Materials Science

Materials Science

Veena Sahajwalla

Veena Sahajwalla
The Australian Laureate Fellow is creating a new industrial revolution, transforming rubbish into commercially viable ‘green’ materials.

Scientia Professor Veena Sahajwalla is using previously unexplored high temperature reactions to transform some of the world’s most problematic and toxic wastes into commercially viable new ‘green’ materials.

Her successes have led her to be dubbed the ‘modern-day alchemist’ and could lead to a new manufacturing revolution.

The internationally recognised materials scientist and engineer is the director of UNSW’s Centre for Sustainable Materials Research and Technology (SMaRT@UNSW), and also leads an $8.8 million ARC green manufacturing research hub developing new processes to direct waste back into industrial production.

In her sights are complex automotive waste materials, which can be transformed into metal alloys, renewable agricultural waste that can be integrated into ferrous processing and new green ceramics that use waste plastics.

As an Australian Laureate Fellow, Sahajwalla is also working to deliver cost effective solutions for e-waste – the world’s fastest growing waste stream – that could transform this toxic mix of plastics and metals into valuable alloys. This would use her locally deployable new technology called “micro-recycling”.

Her revolutionary approach to waste, she says, is “to always look for the beauty within”.

Sahajwalla’s initial breakthrough came more than a decade ago when she began investigating carbon reactions at high temperatures, leading to her famous ‘green steel’ making process that partially replaces non-renewable coke with waste tyres and plastics in electric arc steel furnaces (EAF). Ultimately, she aims to eliminate coke injected in EAF steelmaking altogether by using renewable agricultural waste as a carbon source.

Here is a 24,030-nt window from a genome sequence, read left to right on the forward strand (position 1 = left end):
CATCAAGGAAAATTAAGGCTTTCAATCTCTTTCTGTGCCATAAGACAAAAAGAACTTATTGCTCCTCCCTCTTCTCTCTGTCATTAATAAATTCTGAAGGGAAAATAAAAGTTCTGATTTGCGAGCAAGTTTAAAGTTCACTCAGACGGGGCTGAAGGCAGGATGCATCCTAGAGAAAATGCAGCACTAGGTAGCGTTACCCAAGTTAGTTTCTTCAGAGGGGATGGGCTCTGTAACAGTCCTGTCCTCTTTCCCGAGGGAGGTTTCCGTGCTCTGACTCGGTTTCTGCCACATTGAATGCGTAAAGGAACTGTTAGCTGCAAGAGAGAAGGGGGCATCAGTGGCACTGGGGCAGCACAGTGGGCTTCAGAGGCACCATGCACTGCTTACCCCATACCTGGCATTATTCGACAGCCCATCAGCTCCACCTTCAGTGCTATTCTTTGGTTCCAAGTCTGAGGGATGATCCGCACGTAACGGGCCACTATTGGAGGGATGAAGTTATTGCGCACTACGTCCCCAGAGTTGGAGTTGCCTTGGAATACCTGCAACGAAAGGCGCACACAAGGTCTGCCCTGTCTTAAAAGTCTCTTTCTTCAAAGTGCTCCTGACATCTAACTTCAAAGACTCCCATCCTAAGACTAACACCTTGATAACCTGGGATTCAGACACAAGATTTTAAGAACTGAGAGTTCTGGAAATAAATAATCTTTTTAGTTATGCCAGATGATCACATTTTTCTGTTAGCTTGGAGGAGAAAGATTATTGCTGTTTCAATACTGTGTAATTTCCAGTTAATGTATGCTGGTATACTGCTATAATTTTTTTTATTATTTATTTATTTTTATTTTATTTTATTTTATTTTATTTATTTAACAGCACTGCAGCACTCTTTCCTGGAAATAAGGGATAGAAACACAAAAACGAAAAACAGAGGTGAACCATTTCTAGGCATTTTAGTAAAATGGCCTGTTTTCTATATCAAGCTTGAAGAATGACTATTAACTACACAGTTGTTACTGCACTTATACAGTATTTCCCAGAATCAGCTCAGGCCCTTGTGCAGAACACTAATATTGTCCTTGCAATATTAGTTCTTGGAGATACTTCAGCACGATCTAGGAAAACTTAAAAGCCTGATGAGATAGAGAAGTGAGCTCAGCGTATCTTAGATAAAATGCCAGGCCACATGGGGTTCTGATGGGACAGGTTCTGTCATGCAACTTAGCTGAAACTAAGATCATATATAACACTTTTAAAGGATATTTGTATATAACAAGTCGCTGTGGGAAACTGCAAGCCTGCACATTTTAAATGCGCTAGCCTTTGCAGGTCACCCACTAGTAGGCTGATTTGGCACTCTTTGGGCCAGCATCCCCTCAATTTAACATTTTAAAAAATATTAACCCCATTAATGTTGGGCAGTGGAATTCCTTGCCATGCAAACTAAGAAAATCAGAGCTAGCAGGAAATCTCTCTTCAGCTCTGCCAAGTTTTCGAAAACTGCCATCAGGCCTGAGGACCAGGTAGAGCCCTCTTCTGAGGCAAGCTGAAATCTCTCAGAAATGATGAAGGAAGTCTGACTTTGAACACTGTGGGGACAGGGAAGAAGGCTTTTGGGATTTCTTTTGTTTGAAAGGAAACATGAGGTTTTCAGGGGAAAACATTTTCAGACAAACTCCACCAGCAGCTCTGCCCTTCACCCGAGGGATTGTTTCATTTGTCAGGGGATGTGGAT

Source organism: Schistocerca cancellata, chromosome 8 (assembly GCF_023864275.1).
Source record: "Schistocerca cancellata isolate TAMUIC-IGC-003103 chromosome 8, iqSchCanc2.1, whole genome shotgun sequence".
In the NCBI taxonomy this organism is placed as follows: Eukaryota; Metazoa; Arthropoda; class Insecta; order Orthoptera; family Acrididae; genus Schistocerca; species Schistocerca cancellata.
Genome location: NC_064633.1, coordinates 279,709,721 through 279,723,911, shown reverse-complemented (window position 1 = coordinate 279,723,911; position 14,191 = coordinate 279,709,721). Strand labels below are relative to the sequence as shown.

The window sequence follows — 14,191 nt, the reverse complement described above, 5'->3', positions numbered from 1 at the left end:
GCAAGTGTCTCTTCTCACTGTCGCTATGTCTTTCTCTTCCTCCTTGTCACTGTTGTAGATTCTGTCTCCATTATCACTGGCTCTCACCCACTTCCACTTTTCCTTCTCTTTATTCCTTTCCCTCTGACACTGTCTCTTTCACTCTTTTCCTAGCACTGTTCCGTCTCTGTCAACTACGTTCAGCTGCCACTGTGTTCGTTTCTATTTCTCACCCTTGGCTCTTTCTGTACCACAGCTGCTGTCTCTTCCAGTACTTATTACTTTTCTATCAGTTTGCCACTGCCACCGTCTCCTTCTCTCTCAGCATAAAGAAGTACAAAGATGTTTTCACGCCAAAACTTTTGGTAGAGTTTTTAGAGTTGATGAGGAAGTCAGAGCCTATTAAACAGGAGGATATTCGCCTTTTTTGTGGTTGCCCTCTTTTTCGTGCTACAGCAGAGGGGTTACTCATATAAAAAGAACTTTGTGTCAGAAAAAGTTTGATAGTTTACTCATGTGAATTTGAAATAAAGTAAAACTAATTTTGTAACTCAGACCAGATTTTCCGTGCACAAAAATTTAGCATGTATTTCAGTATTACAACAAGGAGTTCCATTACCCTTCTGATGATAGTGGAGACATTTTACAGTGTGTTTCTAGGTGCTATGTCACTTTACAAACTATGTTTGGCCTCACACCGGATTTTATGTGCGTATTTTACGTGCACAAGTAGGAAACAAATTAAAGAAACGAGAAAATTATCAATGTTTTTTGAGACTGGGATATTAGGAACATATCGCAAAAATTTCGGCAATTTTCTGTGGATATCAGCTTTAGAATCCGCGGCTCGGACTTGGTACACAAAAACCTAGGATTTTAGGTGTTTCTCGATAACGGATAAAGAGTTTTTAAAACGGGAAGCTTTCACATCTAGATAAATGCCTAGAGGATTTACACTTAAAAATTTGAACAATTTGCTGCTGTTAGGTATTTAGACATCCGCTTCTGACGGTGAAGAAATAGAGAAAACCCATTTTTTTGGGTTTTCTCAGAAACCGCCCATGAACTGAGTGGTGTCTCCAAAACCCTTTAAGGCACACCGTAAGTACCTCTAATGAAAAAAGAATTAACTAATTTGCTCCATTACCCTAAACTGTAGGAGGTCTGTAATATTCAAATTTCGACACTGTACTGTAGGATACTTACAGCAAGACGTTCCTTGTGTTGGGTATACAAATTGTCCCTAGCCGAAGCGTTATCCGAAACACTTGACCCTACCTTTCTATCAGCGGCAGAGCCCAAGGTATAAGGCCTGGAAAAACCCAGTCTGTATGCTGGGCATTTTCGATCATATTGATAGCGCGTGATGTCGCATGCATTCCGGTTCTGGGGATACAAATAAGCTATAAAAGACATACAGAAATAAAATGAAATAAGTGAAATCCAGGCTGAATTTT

The green steel technology achieved a major milestone recently, with its use in Australia preventing more than two million waste rubber tyres from ending up in landfill. If stacked one on top of each other, the discarded tyres would reach as high as the International Space Station.

Green steel is now in commercial production around the world, under licence to research industry partner Arrium. It is reducing coke consumption, cutting electricity usage and absorbing millions of waste tyres. As well as attracting numerous national and international innovation and science awards, green steel was named on the 2012 list of Innovations that could change the way we manufacture by the US Society for Manufacturing Engineers and prompted her invitation to become the first woman to deliver the Howe Memorial Lecture in 2013, the global steel industry’s most prestigious address.

Sahajwalla’s research is underpinned by a highly original ‘waste to value’ approach. Today’s conventional waste management processes, she says, either recycle waste – turning glass back into more glass, for example, usually with a reduction in quality and performance – or burn waste for energy.

However, by considering waste in terms of its elements and by investigating how those elements can be recombined, or reacted, at high temperatures, Sahajwalla has opened up an almost infinite number of possibilities for transforming waste into new value-added materials. An example is her recent world first transformation of laminated automotive glass into a ferrous alloy, by reacting the waste with iron oxide at high temperatures.

“What was so fascinating with that was none of the inputs were metallic. By reacting waste glass, plastic and iron oxide, the output is a metallic alloy,” she says.

Although it’s not quite alchemy, as it was understood in the Middle Ages, Sahajwalla is succeeding in transforming rubbish into valuable resources. That, she says, amounts to a manufacturing revolution and “is just as satisfying”.

“We’ve had success with green steel-making, and we can do so much more through green manufacturing. There are so many opportunities. That’s what drives me on.”

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We’ve had success with green steel-making, and we can do so much more through green manufacturing. There are so many opportunities.